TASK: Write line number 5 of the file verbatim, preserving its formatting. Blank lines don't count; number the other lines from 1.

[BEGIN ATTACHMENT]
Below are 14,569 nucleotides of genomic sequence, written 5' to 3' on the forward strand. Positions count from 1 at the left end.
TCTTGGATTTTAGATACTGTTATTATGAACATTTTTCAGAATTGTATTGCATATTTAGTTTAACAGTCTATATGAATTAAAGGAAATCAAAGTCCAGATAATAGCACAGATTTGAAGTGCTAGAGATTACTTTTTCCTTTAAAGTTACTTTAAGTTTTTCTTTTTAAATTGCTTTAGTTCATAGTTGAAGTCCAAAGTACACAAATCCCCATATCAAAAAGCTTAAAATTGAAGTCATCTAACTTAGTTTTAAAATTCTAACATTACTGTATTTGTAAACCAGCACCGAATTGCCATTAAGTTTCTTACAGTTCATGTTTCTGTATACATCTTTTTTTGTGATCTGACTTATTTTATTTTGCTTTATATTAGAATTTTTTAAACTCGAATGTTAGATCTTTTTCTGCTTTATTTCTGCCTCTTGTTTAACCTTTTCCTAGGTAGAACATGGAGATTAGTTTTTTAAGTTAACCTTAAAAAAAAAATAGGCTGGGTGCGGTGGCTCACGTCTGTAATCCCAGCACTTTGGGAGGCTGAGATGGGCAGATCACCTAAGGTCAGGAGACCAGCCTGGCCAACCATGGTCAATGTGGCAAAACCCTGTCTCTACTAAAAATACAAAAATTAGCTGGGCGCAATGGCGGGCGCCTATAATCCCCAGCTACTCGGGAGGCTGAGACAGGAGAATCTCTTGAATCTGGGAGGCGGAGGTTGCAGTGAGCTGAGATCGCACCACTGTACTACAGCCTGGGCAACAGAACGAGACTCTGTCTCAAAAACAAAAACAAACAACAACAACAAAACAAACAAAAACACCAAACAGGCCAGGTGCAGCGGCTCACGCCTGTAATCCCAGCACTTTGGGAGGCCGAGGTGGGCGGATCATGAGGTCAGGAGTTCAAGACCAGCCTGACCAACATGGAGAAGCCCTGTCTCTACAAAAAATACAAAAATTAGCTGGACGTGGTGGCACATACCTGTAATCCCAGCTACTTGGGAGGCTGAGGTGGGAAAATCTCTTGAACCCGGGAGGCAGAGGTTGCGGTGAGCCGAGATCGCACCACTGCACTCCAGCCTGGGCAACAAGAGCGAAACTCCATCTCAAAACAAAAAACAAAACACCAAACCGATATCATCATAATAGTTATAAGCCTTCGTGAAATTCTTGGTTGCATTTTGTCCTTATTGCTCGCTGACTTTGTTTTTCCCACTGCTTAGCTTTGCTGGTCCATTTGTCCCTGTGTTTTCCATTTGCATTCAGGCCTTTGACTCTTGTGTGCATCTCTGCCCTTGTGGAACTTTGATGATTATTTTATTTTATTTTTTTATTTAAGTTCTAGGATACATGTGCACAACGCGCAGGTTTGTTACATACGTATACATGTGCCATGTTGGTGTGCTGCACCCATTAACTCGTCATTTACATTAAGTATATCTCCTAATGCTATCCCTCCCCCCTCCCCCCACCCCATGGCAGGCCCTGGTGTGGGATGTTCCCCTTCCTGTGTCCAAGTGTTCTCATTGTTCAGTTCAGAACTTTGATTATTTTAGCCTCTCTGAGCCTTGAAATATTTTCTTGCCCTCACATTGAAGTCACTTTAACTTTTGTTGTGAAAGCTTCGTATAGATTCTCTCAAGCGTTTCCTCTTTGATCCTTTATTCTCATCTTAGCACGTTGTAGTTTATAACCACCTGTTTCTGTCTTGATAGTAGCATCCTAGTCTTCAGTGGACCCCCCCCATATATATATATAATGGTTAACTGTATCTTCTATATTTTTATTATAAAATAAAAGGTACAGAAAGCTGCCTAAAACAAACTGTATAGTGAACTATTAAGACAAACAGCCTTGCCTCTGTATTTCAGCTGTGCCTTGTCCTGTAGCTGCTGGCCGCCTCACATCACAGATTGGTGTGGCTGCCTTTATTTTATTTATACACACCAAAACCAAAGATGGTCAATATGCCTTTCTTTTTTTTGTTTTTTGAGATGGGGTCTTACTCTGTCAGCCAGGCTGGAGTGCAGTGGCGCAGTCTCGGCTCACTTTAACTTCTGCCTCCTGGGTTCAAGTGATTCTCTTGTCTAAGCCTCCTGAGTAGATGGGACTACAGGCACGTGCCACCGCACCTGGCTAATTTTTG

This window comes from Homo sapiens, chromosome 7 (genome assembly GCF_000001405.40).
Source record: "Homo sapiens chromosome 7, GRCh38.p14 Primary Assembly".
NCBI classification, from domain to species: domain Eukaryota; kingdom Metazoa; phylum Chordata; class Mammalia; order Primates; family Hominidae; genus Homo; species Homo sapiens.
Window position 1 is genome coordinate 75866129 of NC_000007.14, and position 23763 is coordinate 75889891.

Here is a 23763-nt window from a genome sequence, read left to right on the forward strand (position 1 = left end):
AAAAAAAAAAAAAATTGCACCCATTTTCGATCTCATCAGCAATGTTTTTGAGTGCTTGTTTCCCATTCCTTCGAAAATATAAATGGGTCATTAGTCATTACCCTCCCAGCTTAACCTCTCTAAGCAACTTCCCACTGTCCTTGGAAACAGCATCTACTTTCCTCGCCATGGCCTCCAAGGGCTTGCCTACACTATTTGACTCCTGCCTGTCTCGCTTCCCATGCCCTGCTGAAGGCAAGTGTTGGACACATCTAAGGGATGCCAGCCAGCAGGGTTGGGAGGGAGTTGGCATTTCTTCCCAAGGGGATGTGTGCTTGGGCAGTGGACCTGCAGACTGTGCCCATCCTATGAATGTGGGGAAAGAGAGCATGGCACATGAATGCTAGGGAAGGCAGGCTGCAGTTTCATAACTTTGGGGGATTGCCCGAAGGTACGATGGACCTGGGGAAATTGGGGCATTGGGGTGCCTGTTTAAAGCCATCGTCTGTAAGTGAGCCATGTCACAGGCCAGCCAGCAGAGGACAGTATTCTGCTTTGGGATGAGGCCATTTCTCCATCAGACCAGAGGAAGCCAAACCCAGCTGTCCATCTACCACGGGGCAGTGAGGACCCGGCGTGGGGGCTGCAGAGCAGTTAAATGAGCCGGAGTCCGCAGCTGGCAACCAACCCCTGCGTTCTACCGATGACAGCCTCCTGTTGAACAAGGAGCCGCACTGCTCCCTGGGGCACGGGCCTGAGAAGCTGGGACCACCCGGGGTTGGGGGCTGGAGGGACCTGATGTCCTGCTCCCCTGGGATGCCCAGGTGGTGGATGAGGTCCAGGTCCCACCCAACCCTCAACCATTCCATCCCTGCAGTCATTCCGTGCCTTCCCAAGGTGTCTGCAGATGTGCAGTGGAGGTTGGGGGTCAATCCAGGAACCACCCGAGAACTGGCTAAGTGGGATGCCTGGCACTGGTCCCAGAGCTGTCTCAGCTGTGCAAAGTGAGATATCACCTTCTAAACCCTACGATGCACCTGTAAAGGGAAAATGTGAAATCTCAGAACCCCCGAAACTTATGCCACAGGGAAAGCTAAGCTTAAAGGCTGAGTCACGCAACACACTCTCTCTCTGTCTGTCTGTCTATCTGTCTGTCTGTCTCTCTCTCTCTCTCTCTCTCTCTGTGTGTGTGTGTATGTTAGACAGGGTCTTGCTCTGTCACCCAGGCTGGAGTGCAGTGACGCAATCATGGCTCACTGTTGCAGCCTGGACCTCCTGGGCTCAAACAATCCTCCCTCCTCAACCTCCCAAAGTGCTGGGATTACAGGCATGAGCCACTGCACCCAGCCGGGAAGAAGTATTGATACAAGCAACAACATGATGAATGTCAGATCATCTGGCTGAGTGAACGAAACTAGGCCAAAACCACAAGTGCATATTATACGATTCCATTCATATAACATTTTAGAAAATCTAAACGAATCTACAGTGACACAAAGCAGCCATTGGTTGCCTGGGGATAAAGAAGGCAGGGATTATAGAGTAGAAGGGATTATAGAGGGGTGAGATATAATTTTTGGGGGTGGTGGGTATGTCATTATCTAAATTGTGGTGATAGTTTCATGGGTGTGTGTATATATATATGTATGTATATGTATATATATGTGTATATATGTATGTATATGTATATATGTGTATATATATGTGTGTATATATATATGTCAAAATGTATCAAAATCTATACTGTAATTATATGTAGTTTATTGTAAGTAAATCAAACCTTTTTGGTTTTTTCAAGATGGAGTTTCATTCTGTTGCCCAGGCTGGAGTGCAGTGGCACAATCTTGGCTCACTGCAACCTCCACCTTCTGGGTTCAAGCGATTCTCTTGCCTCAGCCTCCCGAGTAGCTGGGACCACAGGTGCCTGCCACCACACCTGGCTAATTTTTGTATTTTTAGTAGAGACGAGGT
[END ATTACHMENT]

NCBI classification, from domain to species: domain Eukaryota; kingdom Metazoa; phylum Chordata; class Mammalia; order Primates; family Hominidae; genus Homo; species Homo sapiens.